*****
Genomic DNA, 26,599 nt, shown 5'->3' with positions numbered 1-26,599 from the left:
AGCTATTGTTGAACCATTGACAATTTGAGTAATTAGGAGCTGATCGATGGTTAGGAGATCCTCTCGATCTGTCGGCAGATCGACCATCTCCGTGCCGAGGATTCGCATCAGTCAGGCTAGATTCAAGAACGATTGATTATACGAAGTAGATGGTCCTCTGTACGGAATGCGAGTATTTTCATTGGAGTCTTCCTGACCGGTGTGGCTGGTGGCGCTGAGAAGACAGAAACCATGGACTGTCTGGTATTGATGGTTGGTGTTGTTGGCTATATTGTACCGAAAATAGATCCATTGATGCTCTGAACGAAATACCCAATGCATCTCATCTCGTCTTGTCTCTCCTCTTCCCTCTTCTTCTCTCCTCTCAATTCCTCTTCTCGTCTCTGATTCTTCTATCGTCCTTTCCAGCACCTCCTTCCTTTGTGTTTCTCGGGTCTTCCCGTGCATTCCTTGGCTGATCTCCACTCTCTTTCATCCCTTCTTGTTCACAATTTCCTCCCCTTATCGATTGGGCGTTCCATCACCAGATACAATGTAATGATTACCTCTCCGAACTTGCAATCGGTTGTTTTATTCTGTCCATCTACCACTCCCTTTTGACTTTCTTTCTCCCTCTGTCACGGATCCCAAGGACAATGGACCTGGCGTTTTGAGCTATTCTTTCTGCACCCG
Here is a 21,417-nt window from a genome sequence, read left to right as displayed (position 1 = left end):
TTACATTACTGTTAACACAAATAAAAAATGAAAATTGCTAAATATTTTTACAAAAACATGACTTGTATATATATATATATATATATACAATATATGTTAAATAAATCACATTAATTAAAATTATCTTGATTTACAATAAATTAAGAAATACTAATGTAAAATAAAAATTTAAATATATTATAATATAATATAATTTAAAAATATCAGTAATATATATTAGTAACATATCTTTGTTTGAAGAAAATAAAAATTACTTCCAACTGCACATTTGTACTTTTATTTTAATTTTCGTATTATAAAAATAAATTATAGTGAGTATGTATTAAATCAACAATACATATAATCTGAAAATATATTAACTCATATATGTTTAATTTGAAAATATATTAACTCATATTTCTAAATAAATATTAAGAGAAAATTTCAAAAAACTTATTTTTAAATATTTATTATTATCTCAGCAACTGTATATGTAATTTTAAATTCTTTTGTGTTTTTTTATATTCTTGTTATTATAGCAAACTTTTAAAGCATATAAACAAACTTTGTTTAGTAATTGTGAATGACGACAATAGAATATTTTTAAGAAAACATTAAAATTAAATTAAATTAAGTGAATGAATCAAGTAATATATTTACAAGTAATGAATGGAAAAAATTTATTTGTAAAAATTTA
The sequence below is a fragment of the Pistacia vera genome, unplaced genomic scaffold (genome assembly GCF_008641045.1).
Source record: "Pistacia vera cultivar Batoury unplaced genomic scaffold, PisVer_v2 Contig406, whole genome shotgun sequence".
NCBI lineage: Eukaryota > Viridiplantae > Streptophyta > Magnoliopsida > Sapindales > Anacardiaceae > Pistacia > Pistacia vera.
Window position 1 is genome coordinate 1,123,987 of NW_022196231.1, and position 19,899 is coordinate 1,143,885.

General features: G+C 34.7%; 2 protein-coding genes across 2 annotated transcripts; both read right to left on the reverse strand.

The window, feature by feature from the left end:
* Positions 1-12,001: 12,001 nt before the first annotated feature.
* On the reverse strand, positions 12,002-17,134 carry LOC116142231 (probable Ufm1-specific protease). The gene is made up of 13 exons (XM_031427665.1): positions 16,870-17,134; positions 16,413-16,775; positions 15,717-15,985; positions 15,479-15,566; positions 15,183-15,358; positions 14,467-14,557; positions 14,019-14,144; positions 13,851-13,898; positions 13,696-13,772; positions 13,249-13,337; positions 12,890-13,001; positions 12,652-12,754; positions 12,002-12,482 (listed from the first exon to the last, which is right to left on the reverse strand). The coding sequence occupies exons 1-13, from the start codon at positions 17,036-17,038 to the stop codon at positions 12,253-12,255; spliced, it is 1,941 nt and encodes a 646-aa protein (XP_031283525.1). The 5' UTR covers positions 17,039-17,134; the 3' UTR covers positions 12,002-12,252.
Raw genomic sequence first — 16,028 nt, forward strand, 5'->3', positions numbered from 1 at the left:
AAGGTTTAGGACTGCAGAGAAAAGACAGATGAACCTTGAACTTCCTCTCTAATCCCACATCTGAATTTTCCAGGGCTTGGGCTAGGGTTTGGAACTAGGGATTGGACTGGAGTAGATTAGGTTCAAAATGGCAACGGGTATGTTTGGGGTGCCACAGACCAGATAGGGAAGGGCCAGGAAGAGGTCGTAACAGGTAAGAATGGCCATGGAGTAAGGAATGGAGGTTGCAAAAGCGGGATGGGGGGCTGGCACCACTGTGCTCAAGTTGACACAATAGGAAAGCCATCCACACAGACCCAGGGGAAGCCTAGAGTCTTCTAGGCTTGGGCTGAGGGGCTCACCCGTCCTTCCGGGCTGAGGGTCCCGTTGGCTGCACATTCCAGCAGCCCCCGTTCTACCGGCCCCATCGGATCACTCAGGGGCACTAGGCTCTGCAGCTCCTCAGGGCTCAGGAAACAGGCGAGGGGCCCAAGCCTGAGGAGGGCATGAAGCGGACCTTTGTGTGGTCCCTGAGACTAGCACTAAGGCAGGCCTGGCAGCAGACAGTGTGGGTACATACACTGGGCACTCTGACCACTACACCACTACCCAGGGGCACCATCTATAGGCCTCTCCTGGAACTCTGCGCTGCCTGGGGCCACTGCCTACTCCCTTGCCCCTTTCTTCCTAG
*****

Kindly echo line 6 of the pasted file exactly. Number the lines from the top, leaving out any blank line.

Source record: "Pistacia vera cultivar Batoury unplaced genomic scaffold, PisVer_v2 Contig406, whole genome shotgun sequence".